Not In Kansas Anymore: Goblin Secrets by William Alexander
The Captain took a step forward. Rownie shuffled back a bit, under the wagon.
"The Lord Mayor would be very interested in the whereabouts of any unChanged actor," the Captain said. "Even a child, even someone who has only worn a mask once. In exchange for such information the Lord Mayor would provide you with a special license to perform within the proper limits of the city."
"Very generous," said Thomas. We would, of course, be delighted to help the Lord Mayor with his interests."
Rownie took a breath. The old goblin wasn't about to turn him in. The Guard-boots made a precise turns and surrounded them. Rownie heard Thomas climb up into the driving seat. A gearworked mule unfolded itself at the front of the wagon. Rownie could see coal glowing red in its belly.
They use coal, he thought, horrified. The mule began to trot. Rownie's hiding place was moving, and now he had nowhere to go.
A hatch opened in the wagon floor above him. Several pairs of hands reached down, caught him and pulled him inside.
Rownie has no mother, not even his own name, just a truncated version of Rowan, his brother's name. Fleeing the harsh and wicked Graba, a Fagin-like witch with clockwork chicken feet, whose orphan charges do her bidding in exchange for a pile of rags to sleep on and an occasional supper, Rownie runs away to the inchoate city of Zombay. Seeking his older brother in a troupe of players, clearly Tamlin (goblin), Rownie is taken in and fed by these masked actors, even donning a mask himself to play a part in a performance. For this act he finds himself a marked fugitive, hunted down by the automaton soldiers, the Guard of the Lord Mayor, and only the quick wits of Tamlin leader Thomas enable his escape.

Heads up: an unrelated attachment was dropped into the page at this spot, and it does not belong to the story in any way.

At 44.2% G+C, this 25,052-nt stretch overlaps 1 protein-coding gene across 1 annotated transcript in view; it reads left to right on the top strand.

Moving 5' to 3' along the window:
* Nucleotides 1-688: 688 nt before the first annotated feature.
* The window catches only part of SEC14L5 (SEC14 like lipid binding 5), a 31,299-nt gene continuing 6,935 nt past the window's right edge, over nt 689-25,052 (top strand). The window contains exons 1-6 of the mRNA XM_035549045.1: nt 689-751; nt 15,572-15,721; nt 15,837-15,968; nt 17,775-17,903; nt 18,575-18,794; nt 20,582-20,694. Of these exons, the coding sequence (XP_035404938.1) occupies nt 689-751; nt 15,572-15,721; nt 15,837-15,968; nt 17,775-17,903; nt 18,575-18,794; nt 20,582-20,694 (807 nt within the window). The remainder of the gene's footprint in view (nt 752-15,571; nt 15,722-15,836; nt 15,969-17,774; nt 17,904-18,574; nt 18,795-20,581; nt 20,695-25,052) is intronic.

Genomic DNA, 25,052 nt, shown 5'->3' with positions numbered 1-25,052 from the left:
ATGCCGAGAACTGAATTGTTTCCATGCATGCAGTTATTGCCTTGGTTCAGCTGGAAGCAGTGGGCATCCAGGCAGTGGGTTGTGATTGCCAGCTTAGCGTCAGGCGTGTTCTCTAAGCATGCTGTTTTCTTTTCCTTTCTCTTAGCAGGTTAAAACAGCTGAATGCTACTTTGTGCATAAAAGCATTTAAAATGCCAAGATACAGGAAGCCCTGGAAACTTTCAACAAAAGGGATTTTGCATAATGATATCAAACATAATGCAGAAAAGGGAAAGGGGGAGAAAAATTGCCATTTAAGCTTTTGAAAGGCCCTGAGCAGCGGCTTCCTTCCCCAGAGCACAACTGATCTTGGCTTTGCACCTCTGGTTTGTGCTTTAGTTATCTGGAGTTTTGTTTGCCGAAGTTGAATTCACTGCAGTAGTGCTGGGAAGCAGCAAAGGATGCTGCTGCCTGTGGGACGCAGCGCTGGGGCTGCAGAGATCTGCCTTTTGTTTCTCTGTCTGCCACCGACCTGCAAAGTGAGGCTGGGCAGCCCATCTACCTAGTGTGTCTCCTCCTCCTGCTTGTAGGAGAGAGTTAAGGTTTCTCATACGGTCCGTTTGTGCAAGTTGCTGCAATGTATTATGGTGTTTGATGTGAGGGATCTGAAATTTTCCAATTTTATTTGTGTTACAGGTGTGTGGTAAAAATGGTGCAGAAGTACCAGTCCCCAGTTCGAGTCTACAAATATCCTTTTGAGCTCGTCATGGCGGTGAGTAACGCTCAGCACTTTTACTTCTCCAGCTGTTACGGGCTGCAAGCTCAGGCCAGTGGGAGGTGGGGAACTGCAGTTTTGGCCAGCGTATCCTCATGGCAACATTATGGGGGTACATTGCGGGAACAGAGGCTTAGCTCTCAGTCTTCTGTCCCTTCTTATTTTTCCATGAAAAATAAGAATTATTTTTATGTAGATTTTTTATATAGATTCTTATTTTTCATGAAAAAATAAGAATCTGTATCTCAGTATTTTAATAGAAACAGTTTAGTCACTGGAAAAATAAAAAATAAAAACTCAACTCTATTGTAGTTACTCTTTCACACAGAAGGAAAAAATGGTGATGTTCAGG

With the sharp-eyed pigeon spies of the Baba Yaga-like Graba everywhere and the city a turmoil of rumors and an overwhelming fear of the Flood, Rownie is on his own, drawn to the mystique of playacting and the kindness of the Tamlin. The goblin troupe seem to have known his brother, and Rownie's only hope is to hide out with them and try to reunite with Rowan. But as they hide in the maze of tunnels under the town clock, deep beneath the Zombay River, Rownie finds his brother, but much changed, a senseless, heartless automaton, unknowing in the path of the coming Flood. His quest seems hopeless, but Rownie leads his mindless brother into the hidden stairs under the clock tower in the hope that he can find a way to save him and the city from the oncoming waters.
William Alexander's National Book Award-winning Goblin Secrets (Margaret K. Elderry Books, 2012) is a mysteriously imaginative fantasy, part traditional folklore, part steampunk science fiction, set in its own world of clockwork soldiers and animals, steam-driven by coal, but not coal from deep in the earth, but living hearts torn from living creatures, human and otherwise. There are traces of Oliver Twist and his orphan band, a sort of evil Wizard of Oz Lord Mayor, and a cast of seemingly human characters with very little more humanity than their clockwork servants. Strangely, it is only the Tamlin, green, long-fingered, and secretive, who retain any vestige of human empathy for others, and Rownie sees no choice for himself but to join them and risk being changed to Tamlin form himself.
Constructed in acts and scenes instead of chapters, it is a strange world which William Alexander creates, through which familiar elements flicker and turn upon themselves, all of them not what is expected. But courage and human loyalty perhaps prevail in the novel's perplexing conclusion which suggests a sequel or two. Themes of appearance and reality, of what it means to be human, and the nature of free will swirl through this multifaceted story, giving the more sophisticated young adult reader much to consider.
Kirkus Reviews says "Though highly textured, it's tightly woven and reassuringly seamless. The result is wryly humorous and bearably yet excitingly menacing: Even while much is left unexplained, Rownie's triumph is both gripping and tantalizing."